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Leonard Feather Collection, IJC - International Jazz Collections


Leonard Feather actively produced movies and radio and television shows. For most of his career he was almost continually on the air in one form or another. He was featured as a jazz expert on radio shows such as 'RCA Victor Show' and the 'Lower Basin Street Chamber Music and Jazz Society' program.

In 1940 Feather and Bob Bach created the show 'Platterbrains' that aired on WNEW and WMCA in New York. 'Platterbrains' was a variation on the program he had initiated earlier on Radio Normandy: listeners would send jazz music and recording questions and a panel of experts would try to answer them; segments of the records were played until they attempted a response. The show had regular appearances from Fats Waller, Gene Krupa, Glenn Miller, Jack Teagarden, Hazel Scott, Teddy Wilson, and Red Norvo.1 This programming was an excellent way to expose the public not only to recorded jazz music but also to the experts and artists on the panels. In the series' second year, Count Basie recorded the song 'Platterbrains' to be used as its theme, based on a Tab Smith original. The show ran for several years and was later revived in 1953. This time 'Platterbrains' was broadcast to a much wider audience on the ABC radio network and ran every week until 1958.

Another of Leonard Feather's early radio projects was 'Jazz Club USA' on the U.S. State Department's 'Voice of America,' which broadcast Jazz music and events around the world. Jazz music and news of events were being broadcast around the world. It exposed many people to jazz for the first time and established a large base of listeners, particularly in Eastern Europe and the USSR. Feather continued to work on the air as host, guest, and producer for the rest of his career. He was presented with the Corporation for Public Broadcasting award for excellence in local programming in 1978 for 'The Leonard Feather Show' broadcast on KUSC in Los Angeles.

Steve Allen, Gene Krupa, Leonard Feather, Sammy Davis, Jr., and Duke Ellington

(L to R) Steve Allen, Gene Krupa, Leonard Feather, Sammy Davis, Jr., and Duke Ellington

In 1961 Leonard Feather was commissioned by executives at MCA to create 23 short films about jazz to be aired on German television. Since MCA was associated with Universal Pictures, the resulting series Feather on Jazz was built from a vast collection of footage, some of which had never been seen by the public. Feather noted that most of the footage was haphazardly stored in Paramount warehouses, much of the archived film stock was lost. The English versions of the narration, however, were never sold and were never seen in the U.S except for the few viewings arranged by Feather himself.2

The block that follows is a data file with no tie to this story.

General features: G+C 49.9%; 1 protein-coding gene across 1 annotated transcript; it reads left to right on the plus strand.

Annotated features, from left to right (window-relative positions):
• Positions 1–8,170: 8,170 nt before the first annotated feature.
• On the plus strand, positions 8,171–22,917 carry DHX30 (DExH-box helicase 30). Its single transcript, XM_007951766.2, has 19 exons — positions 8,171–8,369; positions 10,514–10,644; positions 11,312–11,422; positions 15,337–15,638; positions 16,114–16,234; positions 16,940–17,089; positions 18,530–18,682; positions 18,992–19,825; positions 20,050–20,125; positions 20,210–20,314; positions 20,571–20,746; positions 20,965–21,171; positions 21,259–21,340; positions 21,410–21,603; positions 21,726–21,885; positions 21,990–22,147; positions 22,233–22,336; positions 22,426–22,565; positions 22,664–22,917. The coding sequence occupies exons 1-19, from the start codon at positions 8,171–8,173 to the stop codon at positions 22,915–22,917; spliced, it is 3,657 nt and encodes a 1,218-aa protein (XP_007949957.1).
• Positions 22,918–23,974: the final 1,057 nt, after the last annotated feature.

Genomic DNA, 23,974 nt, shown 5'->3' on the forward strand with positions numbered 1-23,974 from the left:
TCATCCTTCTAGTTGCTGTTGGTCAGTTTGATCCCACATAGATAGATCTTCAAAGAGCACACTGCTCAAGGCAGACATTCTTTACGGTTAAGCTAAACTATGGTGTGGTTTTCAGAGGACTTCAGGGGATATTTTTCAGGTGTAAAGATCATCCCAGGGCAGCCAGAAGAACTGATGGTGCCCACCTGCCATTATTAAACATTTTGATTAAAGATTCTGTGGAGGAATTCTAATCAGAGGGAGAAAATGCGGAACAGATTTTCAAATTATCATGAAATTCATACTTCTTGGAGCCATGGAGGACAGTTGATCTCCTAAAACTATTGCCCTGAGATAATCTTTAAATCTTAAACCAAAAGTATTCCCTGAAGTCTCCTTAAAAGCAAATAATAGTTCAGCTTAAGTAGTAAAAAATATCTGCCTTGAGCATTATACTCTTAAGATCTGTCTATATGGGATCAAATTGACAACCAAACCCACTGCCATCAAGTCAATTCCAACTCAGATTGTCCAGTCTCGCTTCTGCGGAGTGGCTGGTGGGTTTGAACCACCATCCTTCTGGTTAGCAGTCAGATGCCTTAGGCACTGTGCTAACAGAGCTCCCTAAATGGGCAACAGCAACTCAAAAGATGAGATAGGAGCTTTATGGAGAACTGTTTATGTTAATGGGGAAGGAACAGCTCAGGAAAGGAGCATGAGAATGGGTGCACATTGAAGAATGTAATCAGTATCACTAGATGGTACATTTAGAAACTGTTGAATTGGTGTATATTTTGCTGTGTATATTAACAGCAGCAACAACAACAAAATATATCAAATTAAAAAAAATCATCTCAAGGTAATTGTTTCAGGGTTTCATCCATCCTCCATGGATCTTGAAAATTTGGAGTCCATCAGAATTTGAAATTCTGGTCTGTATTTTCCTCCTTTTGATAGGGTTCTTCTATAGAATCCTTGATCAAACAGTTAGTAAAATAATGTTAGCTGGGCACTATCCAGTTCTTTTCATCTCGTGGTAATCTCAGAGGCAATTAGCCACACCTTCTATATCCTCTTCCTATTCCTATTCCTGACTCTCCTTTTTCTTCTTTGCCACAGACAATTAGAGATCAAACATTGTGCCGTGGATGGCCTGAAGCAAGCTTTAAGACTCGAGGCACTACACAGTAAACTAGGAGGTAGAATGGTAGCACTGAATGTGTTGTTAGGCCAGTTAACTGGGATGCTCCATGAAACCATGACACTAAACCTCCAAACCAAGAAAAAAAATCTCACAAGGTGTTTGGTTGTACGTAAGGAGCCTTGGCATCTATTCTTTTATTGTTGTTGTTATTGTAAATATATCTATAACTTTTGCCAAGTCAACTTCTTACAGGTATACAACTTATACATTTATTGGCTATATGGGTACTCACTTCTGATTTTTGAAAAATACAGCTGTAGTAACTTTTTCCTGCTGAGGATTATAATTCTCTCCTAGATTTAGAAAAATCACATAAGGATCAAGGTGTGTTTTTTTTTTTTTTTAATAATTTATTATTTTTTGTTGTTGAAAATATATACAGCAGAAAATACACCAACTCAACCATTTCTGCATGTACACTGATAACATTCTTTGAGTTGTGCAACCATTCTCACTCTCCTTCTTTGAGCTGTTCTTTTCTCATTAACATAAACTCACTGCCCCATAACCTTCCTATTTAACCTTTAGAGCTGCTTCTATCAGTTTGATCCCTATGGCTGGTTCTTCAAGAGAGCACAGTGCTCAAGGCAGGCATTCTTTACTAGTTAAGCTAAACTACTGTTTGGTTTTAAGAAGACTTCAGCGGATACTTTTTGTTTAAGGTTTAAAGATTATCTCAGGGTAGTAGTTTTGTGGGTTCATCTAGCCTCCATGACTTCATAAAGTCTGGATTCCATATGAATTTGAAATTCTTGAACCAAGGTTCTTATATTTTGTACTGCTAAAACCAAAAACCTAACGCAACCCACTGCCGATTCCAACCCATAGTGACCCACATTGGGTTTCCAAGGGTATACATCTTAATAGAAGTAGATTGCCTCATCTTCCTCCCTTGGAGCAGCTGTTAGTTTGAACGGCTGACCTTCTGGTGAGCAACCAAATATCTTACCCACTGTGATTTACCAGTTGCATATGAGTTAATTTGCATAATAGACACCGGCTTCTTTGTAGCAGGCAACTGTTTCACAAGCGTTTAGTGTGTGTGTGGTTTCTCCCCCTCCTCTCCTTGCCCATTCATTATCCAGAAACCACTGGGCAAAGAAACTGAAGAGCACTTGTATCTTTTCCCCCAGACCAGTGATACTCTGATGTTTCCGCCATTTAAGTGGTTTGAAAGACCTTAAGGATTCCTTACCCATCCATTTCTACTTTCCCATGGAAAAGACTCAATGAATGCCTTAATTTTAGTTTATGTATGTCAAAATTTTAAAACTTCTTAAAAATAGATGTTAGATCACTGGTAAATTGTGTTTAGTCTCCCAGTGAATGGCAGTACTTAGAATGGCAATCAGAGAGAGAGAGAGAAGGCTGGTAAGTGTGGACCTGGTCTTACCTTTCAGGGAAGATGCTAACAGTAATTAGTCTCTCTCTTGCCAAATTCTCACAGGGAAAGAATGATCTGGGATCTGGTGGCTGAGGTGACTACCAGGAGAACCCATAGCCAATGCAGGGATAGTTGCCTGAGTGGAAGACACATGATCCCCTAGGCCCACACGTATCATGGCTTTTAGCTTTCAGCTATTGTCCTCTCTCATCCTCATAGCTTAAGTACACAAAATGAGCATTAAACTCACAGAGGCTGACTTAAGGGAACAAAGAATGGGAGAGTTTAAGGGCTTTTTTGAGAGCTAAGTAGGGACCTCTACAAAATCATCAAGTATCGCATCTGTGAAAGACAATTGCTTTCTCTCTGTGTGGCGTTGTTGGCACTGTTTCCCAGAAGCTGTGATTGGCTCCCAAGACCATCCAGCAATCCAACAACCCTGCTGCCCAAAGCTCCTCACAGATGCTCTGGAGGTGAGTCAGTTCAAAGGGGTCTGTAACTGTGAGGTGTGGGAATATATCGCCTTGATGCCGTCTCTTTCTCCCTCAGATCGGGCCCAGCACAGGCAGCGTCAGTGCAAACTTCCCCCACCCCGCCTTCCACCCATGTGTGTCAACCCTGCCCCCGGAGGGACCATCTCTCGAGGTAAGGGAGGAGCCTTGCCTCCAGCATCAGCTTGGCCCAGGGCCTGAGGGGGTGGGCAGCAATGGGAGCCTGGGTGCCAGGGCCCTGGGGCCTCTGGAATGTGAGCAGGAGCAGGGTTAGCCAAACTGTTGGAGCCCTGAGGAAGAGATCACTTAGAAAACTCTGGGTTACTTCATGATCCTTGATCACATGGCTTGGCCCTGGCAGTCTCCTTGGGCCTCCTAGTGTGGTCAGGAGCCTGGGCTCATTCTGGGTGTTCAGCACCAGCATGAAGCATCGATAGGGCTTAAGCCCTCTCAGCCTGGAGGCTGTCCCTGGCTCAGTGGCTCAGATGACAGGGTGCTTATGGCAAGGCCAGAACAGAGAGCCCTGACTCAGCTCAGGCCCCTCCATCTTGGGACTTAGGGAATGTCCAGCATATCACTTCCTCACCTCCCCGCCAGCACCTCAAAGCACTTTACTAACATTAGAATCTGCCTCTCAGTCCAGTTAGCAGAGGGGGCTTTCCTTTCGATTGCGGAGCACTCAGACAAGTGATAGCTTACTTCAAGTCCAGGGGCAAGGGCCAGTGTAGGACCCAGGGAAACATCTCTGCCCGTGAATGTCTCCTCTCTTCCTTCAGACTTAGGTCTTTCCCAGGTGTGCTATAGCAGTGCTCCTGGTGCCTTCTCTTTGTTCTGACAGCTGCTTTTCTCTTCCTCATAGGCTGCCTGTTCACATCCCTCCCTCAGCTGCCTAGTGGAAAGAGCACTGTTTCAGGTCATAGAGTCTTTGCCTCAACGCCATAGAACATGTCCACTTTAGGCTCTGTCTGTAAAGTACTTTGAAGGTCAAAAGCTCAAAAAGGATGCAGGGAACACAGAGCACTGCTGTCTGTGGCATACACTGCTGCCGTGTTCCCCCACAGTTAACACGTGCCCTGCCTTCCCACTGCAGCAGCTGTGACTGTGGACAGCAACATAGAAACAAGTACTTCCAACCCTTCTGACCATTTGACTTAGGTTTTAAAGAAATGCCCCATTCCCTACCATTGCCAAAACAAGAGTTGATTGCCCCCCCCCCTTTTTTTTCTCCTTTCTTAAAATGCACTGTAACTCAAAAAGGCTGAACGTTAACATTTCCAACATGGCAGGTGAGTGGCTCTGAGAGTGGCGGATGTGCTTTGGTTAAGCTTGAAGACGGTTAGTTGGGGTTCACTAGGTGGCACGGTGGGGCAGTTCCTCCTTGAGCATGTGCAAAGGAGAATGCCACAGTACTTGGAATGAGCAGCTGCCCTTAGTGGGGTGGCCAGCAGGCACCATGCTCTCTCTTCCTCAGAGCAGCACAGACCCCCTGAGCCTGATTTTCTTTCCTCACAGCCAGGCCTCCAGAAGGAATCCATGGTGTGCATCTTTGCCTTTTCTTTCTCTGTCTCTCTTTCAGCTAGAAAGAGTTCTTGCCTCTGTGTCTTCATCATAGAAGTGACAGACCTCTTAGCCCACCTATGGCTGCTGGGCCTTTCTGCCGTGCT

Leonard had many other experiences with television. He served as a consultant for the NBC educational series 'The Subject is Jazz' in 1958 and was nominated for an Emmy in 1971 for the production of the KNBC series 'The Jazz Show'. Leonard Feather also was seen in or contributed to many television programs and acted as a movie consultant. His musical creations have also been used in recent films such as John Wick and Super Dark Times.3


Partial television list (via New York Times):

  • Benny Carter: Symphony in Riffs (TV Special, 1989) Role: Actor
  • Celebrating Bird: The Triumph of Charlie Parker (TV Special, 1987) Role: Actor
  • Duke Named Ellington (TV Special, 1987) Role: Actor
  • Long Night of Lady Day (TV Special, 1984) Role: Actor
  • Louis Armstrong — Chicago Style (TV Movie, 1976) Role: Technical Advisor

Partial film list (via New York Times):

  • Hollywoodland (2006) Role: Song
  • Blues Brothers 2000 (1998) Role: Song
  • The Cable Guy (1996) Role: Song
  • Swing Kids (1993) Role: Consultant
  • Bird (1988) Role: Consultant, Assistant


  • 1. Feather, Leonard G. The Jazz Years: Earwitness to an Era. New York: Da Capo Press, 1987. (pp. 60-61)
  • 2. Ibid, (pp 233)
  • 3. John Wick (2014) featured the song "Evil Man Blues" written by Leonard Feather and Lionel Hampton. Super Dark Times (2017) featured the song "Standing Outside a Broken Phone Booth with Money in My Hand" written by Leonard Feather.

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